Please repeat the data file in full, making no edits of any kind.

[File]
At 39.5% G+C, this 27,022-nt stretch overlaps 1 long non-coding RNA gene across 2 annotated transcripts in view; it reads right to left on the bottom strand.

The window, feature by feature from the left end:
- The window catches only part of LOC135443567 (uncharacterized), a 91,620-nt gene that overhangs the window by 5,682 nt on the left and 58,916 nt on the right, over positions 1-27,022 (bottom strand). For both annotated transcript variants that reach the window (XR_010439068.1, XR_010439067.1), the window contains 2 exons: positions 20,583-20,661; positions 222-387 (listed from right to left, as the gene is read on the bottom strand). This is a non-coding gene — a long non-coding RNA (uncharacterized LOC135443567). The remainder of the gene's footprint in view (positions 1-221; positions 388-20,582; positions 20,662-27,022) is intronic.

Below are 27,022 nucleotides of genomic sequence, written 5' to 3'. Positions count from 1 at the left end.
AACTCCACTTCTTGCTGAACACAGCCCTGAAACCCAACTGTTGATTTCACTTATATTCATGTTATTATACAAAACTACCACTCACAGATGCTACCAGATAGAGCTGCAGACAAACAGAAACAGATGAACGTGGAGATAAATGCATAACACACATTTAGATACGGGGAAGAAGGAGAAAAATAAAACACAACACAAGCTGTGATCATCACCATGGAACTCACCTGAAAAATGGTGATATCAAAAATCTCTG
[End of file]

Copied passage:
At 39.5% G+C, this 27,022-nt stretch overlaps 1 long non-coding RNA gene across 2 annotated transcripts in view; it reads right to left on the bottom strand.

The window, feature by feature from the left end:
- The window catches only part of LOC135443567 (uncharacterized), a 91,620-nt gene that overhangs the window by 5,682 nt on the left and 58,916 nt on the right, over positions 1-27,022 (bottom strand). For both annotated transcript variants that reach the window (XR_010439068.1, XR_010439067.1), the window contains 2 exons: positions 20,583-20,661; positions 222-387 (listed from right to left, as the gene is read on the bottom strand). This is a non-coding gene — a long non-coding RNA (uncharacterized LOC135443567). The remainder of the gene's footprint in view (positions 1-221; positions 388-20,582; positions 20,662-27,022) is intronic.

Below are 27,022 nucleotides of genomic sequence, written 5' to 3'. Positions count from 1 at the left end.
AACTCCACTTCTTGCTGAACACAGCCCTGAAACCCAACTGTTGATTTCACTTATATTCATGTTATTATACAAAACTACCACTCACAGATGCTACCAGATAGAGCTGCAGACAAACAGAAACAGATGAACGTGGAGATAAATGCATAACACACATTTAGATACGGGGAAGAAGGAGAAAAATAAAACACAACACAAGCTGTGATCATCACCATGGAACTCACCTGAAAAATGGTGATATCAAAAATCTCTG